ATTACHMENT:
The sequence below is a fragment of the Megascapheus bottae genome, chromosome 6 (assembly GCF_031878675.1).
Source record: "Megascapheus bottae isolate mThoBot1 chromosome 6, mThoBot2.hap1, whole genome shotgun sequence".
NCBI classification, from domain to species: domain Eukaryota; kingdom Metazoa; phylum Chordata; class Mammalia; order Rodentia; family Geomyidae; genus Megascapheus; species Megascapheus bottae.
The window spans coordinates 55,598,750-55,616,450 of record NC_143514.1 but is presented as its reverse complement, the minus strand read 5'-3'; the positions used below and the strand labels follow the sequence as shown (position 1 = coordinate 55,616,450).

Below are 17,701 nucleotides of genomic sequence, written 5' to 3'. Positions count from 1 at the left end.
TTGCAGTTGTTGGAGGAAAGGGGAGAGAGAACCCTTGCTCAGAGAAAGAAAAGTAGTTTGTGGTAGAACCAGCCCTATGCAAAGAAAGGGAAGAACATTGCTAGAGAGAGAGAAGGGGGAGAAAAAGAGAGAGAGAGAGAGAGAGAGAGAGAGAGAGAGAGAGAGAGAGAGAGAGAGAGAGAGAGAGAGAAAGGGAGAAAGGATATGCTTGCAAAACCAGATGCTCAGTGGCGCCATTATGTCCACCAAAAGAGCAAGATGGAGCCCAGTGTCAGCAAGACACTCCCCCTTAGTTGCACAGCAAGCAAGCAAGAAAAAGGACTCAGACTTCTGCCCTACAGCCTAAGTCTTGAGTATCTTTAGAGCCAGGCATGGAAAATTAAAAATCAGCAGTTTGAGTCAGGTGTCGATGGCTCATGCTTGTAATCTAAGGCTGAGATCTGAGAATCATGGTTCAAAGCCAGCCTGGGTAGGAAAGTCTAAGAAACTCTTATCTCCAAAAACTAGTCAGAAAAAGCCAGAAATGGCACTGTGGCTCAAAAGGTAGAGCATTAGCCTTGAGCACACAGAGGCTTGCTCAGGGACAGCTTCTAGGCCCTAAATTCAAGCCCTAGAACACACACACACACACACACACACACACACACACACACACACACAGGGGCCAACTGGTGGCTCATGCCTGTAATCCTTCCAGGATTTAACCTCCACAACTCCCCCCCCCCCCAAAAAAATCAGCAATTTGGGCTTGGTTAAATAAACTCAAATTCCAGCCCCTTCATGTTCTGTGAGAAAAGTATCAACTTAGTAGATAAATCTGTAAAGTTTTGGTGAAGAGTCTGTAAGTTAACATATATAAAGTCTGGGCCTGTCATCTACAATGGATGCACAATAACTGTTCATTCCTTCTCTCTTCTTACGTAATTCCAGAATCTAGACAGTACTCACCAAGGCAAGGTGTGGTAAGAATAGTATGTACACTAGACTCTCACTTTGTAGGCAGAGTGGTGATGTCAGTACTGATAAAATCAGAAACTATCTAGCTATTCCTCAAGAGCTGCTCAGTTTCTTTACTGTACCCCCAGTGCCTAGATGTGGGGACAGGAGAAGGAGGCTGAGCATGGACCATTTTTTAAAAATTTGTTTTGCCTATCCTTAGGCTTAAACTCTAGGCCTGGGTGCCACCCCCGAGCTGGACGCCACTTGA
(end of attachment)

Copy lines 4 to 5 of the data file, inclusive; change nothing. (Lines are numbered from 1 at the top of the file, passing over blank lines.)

The window spans coordinates 55,598,750-55,616,450 of record NC_143514.1 but is presented as its reverse complement, the minus strand read 5'-3'; the positions used below and the strand labels follow the sequence as shown (position 1 = coordinate 55,616,450).

Below are 17,701 nucleotides of genomic sequence, written 5' to 3'. Positions count from 1 at the left end.